Onaaigal Jaakiradhai: Viewers beware
The final 20 minutes of the film wastes all the effort that went into it before
The trailer of Onaaigal Jaakiradhai promised a generic horror film. For close to three-fourths of its 125 minute runtime, the film indeed was horrific and I do not mean that in a satirical way. The film shows the depravity of the human soul and the depths it plumbs in pursuit of what it truly wants. To market a film as a horror thriller and provide such a turn might be termed by some as a cheap ploy but I guess all is fair in cinema if it hits home.
Cast: Kabali Viswanth, Rythvika, Baby Amrutha, Krishnaraj, Venkatesh
The plot is quite simple. A ragtag gang of four each have their problems in life and each of them needs money. One needs it for his father's surgery, another to close a loan he borrowed from an usurer, the third for his daughter's future and the final member to ensure that the lie of him being a rich businessman lives on. This liar is played by the protagonist Azhagu (Kabali Viswanth) whose sister and brother-in-law have a daughter named Anjali whom he dotes on. Despite this, Viswanth lusts after the couple's money and sees kidnapping his niece as an easy way to solve all their (the group of four) problems in one go. That Anjali was born after 16 years of marriage to her parents makes them an easy soft target. The twist comes when we are shown how greed manifests itself in the minds of the kidnappers, after they realise how desperate the parents really are to see their daughter.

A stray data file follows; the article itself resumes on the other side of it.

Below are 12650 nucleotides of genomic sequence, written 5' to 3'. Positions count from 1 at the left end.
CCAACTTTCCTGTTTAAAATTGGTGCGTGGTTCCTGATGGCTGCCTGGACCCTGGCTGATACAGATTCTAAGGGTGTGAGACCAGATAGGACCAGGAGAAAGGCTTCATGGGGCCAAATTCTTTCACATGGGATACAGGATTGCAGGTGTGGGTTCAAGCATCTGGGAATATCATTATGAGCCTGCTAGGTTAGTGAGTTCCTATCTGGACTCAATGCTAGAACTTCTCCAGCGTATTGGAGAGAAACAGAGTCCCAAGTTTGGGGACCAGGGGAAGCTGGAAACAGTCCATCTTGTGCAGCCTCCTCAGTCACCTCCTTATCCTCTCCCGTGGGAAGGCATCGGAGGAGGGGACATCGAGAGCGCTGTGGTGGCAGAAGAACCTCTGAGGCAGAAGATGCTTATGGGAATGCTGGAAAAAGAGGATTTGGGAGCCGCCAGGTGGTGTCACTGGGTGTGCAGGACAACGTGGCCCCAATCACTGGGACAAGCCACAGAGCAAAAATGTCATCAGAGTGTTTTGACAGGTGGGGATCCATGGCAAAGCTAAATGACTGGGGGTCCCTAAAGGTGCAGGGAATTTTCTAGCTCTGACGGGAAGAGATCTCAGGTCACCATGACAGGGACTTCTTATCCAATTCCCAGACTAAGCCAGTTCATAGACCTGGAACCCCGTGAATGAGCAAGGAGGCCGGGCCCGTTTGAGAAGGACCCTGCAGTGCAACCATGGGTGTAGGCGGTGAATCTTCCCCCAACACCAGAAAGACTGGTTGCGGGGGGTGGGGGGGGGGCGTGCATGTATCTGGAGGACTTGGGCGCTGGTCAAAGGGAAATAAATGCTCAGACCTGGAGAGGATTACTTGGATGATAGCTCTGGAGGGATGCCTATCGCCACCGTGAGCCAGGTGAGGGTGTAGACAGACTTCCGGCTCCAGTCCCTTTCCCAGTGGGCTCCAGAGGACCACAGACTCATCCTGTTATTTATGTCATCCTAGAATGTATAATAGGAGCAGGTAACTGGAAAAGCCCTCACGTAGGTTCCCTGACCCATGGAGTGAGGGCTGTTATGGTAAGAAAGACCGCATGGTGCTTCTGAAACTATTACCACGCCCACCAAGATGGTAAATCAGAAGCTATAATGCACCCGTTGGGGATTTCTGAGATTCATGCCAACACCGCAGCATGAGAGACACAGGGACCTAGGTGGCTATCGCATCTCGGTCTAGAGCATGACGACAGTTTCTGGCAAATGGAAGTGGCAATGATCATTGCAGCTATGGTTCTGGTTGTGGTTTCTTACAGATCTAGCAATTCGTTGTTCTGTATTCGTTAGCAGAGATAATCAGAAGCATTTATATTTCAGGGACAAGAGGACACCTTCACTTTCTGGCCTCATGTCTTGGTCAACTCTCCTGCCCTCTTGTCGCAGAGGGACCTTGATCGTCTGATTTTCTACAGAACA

Unfortunately for the film, the shifting sands approach employed in the minds of kidnappers does not stay there and instead seeps into the actual writing and we are given an ending fully replete with talismans and sanctum sanctorum rules followed by ghosts. The theatre broke out into unintentional laughter the moment they saw the face of a ghost with chalk makeup and I couldn't help wonder if the message that the director had built up slowly was utterly decimated with that farcical climax. It is not like the film is not without any other problems, what with low angle shots and arc shots and aerial shots abused to an absurdly high degree that you keep wondering if the director and the cinematographer just wanted to use them for the sake of it. The deliberate pacing of the film also doesn't help. As we were leaving the theatre, one audience member wondered out loud if it were a tele-film instead of a feature film. There is a saying from Game of Thrones that goes, "The lone wolf dies and the pack survives" and I have to say that this wolf could have survived if it was pack-aged better.